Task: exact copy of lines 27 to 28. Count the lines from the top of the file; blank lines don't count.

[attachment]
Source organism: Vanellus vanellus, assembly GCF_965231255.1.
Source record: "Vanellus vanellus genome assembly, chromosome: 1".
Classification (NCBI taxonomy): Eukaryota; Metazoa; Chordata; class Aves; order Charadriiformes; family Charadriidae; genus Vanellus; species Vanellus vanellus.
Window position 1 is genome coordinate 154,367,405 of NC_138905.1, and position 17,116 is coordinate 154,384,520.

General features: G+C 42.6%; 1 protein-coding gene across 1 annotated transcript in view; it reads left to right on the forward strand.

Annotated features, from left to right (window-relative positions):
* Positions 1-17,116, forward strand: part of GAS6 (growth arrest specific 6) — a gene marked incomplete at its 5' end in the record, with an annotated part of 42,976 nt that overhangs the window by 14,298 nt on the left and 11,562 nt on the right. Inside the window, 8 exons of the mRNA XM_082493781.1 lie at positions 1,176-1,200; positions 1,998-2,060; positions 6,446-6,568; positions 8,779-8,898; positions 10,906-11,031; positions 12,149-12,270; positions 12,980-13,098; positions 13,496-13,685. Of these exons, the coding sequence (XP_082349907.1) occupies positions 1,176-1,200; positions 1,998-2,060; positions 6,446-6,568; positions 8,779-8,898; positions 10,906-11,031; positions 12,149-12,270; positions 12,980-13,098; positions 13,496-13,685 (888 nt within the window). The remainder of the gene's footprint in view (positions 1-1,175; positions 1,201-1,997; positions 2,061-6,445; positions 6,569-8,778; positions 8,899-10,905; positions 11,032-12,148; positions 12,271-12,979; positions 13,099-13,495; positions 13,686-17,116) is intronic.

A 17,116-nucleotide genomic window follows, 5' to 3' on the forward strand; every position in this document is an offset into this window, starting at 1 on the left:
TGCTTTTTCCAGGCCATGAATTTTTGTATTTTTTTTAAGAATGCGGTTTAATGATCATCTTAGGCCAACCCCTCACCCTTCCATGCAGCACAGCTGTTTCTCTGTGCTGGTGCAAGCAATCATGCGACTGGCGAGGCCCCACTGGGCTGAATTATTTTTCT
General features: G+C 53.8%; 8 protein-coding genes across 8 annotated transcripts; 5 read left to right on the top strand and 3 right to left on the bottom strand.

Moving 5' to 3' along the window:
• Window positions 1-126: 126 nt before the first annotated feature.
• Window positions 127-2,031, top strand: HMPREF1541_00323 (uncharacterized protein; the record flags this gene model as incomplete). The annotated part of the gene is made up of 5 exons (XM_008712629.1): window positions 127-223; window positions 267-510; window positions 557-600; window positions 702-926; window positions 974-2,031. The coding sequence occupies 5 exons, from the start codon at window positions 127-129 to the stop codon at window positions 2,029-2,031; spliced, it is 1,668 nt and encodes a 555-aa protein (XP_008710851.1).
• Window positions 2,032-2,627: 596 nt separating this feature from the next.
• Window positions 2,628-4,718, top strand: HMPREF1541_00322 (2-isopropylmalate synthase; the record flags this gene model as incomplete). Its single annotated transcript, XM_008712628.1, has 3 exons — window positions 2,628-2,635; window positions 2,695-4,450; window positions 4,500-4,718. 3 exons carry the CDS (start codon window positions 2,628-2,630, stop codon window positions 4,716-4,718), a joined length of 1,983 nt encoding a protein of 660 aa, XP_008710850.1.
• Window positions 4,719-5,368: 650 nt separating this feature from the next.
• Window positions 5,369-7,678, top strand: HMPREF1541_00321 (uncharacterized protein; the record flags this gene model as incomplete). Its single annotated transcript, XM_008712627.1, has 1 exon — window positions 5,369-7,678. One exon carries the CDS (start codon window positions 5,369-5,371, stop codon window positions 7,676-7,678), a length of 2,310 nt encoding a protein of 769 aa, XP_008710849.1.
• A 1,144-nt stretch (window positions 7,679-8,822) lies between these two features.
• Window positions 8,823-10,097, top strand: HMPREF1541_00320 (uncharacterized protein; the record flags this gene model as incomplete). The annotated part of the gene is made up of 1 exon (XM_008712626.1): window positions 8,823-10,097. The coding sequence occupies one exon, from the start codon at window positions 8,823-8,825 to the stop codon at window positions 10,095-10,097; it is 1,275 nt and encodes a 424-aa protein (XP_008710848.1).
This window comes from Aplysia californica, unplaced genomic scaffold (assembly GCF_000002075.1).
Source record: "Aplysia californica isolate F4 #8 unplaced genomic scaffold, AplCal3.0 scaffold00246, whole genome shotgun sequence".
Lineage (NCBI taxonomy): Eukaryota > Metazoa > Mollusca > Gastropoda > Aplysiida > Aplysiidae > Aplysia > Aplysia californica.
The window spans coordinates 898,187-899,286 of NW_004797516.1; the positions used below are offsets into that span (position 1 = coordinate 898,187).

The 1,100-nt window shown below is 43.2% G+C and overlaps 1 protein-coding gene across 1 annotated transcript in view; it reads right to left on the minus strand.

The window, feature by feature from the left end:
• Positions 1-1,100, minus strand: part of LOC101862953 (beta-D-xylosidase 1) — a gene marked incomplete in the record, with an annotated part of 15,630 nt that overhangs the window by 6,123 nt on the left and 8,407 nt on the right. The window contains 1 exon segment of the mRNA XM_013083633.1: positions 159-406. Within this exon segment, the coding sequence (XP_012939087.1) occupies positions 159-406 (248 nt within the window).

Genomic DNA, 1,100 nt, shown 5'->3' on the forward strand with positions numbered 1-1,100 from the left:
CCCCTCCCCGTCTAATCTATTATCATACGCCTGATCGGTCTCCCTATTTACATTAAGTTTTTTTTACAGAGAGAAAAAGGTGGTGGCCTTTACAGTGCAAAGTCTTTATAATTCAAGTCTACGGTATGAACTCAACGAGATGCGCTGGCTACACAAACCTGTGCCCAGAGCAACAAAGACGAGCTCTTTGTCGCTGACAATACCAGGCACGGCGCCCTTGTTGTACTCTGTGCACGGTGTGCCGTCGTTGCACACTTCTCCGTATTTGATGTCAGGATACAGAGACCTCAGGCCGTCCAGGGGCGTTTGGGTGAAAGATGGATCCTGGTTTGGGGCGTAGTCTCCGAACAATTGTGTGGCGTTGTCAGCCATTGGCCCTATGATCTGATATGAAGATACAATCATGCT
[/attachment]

Genomic DNA, 1,100 nt, shown 5'->3' on the forward strand with positions numbered 1-1,100 from the left:
CCCCTCCCCGTCTAATCTATTATCATACGCCTGATCGGTCTCCCTATTTACATTAAGTTTTTTTTACAGAGAGAAAAAGGTGGTGGCCTTTACAGTGCAAAGTCTTTATAATTCAAGTCTACGGTATGAACTCAACGAGATGCGCTGGCTACACAAACCTGTGCCCAGAGCAACAAAGACGAGCTCTTTGTCGCTGACAATACCAGGCACGGCGCCCTTGTTGTACTCTGTGCACGGTGTGCCGTCGTTGCACACTTCTCCGTATTTGATGTCAGGATACAGAGACCTCAGGCCGTCCAGGGGCGTTTGGGTGAAAGATGGATCCTGGTTTGGGGCGTAGTCTCCGAACAATTGTGTGGCGTTGTCAGCCATTGGCCCTATGATCTGATATGAAGATACAATCATGCT